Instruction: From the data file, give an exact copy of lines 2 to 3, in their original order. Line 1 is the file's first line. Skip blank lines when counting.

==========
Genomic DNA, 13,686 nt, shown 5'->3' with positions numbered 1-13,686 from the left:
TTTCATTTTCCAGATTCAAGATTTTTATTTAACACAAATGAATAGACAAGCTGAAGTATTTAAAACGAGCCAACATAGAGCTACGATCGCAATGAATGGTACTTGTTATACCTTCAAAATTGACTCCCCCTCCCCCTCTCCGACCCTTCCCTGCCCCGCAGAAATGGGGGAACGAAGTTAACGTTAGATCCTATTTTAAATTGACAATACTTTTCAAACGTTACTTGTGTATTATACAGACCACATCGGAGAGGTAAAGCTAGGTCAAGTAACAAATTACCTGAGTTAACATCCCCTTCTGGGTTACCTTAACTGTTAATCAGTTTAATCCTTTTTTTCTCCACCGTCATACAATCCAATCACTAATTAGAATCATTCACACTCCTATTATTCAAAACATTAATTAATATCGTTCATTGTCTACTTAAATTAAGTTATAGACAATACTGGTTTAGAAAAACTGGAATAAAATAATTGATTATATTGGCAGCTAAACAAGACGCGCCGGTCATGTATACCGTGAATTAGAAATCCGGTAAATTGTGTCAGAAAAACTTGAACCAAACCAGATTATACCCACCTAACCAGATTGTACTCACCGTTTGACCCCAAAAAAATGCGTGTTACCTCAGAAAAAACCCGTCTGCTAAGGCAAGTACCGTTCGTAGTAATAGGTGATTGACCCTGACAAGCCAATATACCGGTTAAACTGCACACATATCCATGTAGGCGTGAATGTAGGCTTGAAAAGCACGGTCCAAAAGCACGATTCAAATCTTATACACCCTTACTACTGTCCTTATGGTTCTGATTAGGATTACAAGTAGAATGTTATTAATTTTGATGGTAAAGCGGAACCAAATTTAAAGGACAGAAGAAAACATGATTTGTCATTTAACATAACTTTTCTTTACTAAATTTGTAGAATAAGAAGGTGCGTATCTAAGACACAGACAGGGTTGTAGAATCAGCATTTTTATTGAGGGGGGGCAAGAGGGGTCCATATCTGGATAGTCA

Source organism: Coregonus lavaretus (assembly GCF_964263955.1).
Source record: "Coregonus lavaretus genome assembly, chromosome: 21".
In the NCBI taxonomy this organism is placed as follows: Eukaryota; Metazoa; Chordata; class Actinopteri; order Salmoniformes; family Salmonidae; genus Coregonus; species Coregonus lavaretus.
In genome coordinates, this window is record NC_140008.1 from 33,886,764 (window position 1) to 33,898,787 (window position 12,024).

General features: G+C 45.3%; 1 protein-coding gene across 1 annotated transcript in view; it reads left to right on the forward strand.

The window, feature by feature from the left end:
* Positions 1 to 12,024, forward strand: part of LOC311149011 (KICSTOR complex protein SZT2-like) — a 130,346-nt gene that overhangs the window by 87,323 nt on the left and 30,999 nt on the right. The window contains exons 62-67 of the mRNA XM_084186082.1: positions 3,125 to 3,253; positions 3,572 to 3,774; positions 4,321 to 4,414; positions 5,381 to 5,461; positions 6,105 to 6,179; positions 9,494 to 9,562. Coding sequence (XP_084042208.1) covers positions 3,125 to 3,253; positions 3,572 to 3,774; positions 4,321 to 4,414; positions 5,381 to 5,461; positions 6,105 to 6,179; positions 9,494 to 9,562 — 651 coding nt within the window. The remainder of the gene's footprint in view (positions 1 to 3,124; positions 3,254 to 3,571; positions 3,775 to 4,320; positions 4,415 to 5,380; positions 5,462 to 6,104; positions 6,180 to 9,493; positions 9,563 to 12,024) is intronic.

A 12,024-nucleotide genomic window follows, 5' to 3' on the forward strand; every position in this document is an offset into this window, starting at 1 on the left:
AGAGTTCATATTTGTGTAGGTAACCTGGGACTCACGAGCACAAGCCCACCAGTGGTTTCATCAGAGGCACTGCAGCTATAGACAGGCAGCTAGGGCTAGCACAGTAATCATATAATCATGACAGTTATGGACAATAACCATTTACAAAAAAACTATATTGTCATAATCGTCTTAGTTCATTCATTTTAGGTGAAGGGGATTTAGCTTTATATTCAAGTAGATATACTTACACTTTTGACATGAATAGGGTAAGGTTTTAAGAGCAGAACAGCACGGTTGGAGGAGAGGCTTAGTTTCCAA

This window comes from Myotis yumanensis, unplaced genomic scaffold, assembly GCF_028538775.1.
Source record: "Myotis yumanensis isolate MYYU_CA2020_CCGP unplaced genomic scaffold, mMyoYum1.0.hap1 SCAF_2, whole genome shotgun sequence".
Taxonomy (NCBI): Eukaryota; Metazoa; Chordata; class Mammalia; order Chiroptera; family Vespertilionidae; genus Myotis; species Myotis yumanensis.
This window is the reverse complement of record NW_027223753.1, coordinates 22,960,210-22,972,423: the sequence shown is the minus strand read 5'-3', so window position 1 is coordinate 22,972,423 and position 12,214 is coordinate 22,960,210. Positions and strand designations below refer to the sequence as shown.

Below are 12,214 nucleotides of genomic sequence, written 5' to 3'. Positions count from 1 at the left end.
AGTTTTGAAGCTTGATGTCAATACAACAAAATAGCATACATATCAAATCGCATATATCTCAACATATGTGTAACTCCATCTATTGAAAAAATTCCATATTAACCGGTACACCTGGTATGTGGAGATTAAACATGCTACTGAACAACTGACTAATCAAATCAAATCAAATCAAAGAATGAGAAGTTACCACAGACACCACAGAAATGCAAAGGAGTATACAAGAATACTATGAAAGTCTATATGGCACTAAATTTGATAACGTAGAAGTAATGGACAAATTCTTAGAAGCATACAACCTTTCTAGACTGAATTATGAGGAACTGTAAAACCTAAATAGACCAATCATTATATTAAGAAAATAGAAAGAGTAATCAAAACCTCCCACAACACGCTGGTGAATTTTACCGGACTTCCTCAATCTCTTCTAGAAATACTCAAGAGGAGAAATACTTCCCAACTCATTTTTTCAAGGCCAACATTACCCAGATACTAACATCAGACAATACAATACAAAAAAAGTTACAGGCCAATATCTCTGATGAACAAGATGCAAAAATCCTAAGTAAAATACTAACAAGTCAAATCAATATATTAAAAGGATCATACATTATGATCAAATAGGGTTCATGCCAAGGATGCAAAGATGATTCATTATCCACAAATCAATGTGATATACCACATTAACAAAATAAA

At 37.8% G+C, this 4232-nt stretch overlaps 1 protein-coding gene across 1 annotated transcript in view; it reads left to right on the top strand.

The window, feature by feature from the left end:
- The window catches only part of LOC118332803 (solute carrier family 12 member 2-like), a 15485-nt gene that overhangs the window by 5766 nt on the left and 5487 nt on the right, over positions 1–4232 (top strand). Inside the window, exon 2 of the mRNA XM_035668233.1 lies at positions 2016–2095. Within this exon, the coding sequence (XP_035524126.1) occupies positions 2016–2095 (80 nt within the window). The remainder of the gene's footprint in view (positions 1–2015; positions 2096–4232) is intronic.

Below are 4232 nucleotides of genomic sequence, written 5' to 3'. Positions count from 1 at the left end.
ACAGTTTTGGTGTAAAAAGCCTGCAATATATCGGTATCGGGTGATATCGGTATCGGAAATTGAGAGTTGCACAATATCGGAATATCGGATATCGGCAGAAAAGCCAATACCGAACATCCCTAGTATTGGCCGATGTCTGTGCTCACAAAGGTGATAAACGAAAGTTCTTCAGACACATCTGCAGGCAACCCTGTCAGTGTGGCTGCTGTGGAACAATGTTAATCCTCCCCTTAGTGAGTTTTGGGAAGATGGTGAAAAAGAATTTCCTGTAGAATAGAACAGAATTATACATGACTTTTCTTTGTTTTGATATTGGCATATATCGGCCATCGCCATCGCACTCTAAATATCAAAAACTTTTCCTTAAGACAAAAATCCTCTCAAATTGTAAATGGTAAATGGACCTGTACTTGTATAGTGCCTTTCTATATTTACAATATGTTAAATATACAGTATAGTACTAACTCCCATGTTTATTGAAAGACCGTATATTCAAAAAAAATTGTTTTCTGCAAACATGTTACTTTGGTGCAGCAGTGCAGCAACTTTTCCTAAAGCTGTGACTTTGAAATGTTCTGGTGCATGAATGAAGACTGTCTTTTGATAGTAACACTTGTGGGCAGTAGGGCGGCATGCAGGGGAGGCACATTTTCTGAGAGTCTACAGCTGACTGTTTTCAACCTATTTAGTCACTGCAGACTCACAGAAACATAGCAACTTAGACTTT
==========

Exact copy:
TTTCATTTTCCAGATTCAAGATTTTTATTTAACACAAATGAATAGACAAGCTGAAGTATTTAAAACGAGCCAACATAGAGCTACGATCGCAATGAATGGTACTTGTTATACCTTCAAAATTGACTCCCCCTCCCCCTCTCCGACCCTTCCCTGCCCCGCAGAAATGGGGGAACGAAGTTAACGTTAGATCCTATTTTAAATTGACAATACTTTTCAAACGTTACTTGTGTATTATACAGACCACATCGGAGAGGTAAAGCTAGGTCAAGTAACAAATTACCTGAGTTAACATCCCCTTCTGGGTTACCTTAACTGTTAATCAGTTTAATCCTTTTTTTCTCCACCGTCATACAATCCAATCACTAATTAGAATCATTCACACTCCTATTATTCAAAACATTAATTAATATCGTTCATTGTCTACTTAAATTAAGTTATAGACAATACTGGTTTAGAAAAACTGGAATAAAATAATTGATTATATTGGCAGCTAAACAAGACGCGCCGGTCATGTATACCGTGAATTAGAAATCCGGTAAATTGTGTCAGAAAAACTTGAACCAAACCAGATTATACCCACCTAACCAGATTGTACTCACCGTTTGACCCCAAAAAAATGCGTGTTACCTCAGAAAAAACCCGTCTGCTAAGGCAAGTACCGTTCGTAGTAATAGGTGATTGACCCTGACAAGCCAATATACCGGTTAAACTGCACACATATCCATGTAGGCGTGAATGTAGGCTTGAAAAGCACGGTCCAAAAGCACGATTCAAATCTTATACACCCTTACTACTGTCCTTATGGTTCTGATTAGGATTACAAGTAGAATGTTATTAATTTTGATGGTAAAGCGGAACCAAATTTAAAGGACAGAAGAAAACATGATTTGTCATTTAACATAACTTTTCTTTACTAAATTTGTAGAATAAGAAGGTGCGTATCTAAGACACAGACAGGGTTGTAGAATCAGCATTTTTATTGAGGGGGGGCAAGAGGGGTCCATATCTGGATAGTCA

Source organism: Coregonus lavaretus (assembly GCF_964263955.1).